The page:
By Lyndsey Layton
After a year of exclusive and confidential negotiations, Virginia
hopes to turn over to a private partnership the $4 billion
project to build a rail line to Tysons Corner and Dulles International
It would be the first time a Metro segment was not built
by the public transit agency. Virginia officials call it an
innovative plan that would save tax dollars and set an example
for other transit projects across the country. Opponents say
it is a sole-source deal that would benefit Bechtel Corp.
and Washington Group International, which entered into a partnership
to build the rail line.
The stakes are high; the Dulles project is the third most
expensive rail proposal in the country, surpassed only by
two projects in Manhattan: a $17 billion plan to build a subway
along Second Avenue and a $5.2 billion plan to extend the
Long Island Rail Road from the East River to Grand Central
Metro officials are to discuss Virginia's unusual approach
to the project this morning, when the state will ask them
to agree to the deal with the partnership. Metro's consent
is needed because it would ultimately own and operate the
line. The state also wants Metro to act as a technical manager
to make sure the project is compatible with the rest of the
The project would extend Metrorail about 23 miles from West
Falls Church to Dulles. The work would be done in two phases,
with the first ending at Wiehle Avenue in Reston.
Although much of the recent public discussion about Dulles
rail has focused on how local governments would pay their
share, state officials have been holding confidential negotiations
with Dulles Transit Partners since January 2003. There is
no opportunity for public review until the deal is signed
and becomes binding.
Dulles Transit Partners is made up of Bechtel and Washington
Group. Until last month, the West Group, the largest landowner
in Tysons Corner, was also in the partnership. The state has
a draft agreement with Dulles Transit Partners for the firm
to perform preliminary engineering but wants approval from
the Federal Transit Administration before finalizing it.
Federal officials, who have never approved a similar deal,
have been studying the plan for months and hired outside expertise
to help. Federal Transit Administrator Jenna Dorn declined
to comment for this article.
The Dulles deal would add to the number of Virginia transportation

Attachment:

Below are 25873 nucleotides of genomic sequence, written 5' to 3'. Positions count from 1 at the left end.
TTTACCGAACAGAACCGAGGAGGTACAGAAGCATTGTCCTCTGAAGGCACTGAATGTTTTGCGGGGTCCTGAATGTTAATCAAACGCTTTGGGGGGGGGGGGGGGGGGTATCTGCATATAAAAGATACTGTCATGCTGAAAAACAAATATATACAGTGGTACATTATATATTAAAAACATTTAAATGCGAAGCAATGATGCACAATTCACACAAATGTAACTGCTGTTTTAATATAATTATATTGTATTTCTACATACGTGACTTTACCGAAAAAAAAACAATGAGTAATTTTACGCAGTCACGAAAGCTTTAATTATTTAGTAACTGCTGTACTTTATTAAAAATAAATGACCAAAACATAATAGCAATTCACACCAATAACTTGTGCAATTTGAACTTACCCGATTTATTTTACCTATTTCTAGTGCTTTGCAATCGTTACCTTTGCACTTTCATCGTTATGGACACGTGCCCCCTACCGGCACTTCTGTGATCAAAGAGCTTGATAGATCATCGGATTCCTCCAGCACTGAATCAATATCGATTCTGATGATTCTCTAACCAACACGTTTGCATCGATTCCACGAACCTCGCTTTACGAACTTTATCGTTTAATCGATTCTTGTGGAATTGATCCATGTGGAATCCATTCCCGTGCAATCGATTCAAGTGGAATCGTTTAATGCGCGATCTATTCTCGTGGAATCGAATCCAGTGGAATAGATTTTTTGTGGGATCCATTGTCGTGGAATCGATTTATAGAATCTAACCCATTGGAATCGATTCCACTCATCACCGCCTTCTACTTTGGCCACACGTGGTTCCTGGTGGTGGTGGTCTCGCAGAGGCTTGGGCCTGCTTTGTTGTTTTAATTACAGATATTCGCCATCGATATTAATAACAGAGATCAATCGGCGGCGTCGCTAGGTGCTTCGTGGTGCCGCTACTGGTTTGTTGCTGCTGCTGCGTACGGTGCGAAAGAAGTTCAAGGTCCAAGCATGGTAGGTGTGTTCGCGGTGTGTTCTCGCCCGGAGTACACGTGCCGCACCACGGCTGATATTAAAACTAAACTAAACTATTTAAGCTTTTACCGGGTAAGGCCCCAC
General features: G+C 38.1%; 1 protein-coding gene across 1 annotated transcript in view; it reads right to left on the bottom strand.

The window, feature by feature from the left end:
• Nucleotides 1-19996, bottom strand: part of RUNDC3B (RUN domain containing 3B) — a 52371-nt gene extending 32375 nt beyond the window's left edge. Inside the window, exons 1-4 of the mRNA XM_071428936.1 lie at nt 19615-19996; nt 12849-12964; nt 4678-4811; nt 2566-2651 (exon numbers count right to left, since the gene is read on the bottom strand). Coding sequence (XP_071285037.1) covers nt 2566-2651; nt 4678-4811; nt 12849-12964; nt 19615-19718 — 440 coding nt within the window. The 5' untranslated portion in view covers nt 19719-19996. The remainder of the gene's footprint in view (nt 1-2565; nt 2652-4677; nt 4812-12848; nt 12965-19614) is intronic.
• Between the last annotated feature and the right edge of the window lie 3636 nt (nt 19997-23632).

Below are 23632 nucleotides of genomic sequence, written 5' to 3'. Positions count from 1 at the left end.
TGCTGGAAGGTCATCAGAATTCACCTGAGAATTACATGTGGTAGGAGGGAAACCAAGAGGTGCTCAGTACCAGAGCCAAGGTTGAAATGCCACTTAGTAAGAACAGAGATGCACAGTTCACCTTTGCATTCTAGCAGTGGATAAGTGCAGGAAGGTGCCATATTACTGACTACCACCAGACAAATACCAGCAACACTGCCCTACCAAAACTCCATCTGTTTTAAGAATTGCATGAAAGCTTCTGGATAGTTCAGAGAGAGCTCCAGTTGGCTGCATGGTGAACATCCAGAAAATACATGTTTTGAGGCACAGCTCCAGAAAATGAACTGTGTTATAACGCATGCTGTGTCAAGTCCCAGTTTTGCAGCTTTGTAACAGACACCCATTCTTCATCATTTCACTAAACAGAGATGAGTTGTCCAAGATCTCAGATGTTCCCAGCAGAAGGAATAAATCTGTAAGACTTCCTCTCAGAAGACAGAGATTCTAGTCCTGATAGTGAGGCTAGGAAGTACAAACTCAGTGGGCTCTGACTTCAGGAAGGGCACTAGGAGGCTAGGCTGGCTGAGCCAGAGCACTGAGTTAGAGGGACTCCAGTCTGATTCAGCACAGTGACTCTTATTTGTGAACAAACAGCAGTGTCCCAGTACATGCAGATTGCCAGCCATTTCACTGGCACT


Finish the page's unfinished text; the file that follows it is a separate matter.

projects financed in part by the private sector. The state
enacted the Public-Private Transportation Act in 1995 to get
transportation projects built more quickly and efficiently
and to encourage private investment.
Virginia is a leader among states in striking deals with
companies to build road projects. Results have been mixed.
One of the first projects, the Dulles Greenway, was built
for $340 million by a private firm and has struggled financially
since its 1995 opening. The Greenway has never made a profit,
according to the General Accounting Office. But the state
did not have to pay anything toward the cost of the 14-mile
road and will eventually assume ownership. Motorists who use
it can cut travel time by 50 percent, according to its developers.
"Virginia made a conscious decision in the '90s to go
toward private participation. It was a political philosophy,"
said Steve Cohen, who co-wrote a recent study of public-private
funding of transportation projects for the GAO. "Governor
Warner embraced it and modified it, but it's something that
has roots in the state. It's unusual."
Typically, a company pays for a road or other improvement
and, in exchange, gets the right to collect toll revenue to
pay back its costs and make a profit. The Dulles project differs
because it is a transit project, and a private contractor
would not be able to recoup costs and make a profit by collecting
fares. In this case, the partnership agrees to build the project
at a "firm, fixed price" that includes a built-in
profit margin, said Karen Rae, director of the state's Department
of Rail and Public Transportation.
"They agree to build the project on time and on budget,"
Rae said. "That's the risk that haunts most of these
In the Dulles case, the public would provide the money for
the rail project. The federal government would pay 50 percent,
and state and local governments would pay the rest. The local
share would come from a special tax district in the Dulles
corridor and the state's share from tolls paid by motorists
who travel the Dulles Toll Road. The federal government has
not decided whether to fund the project.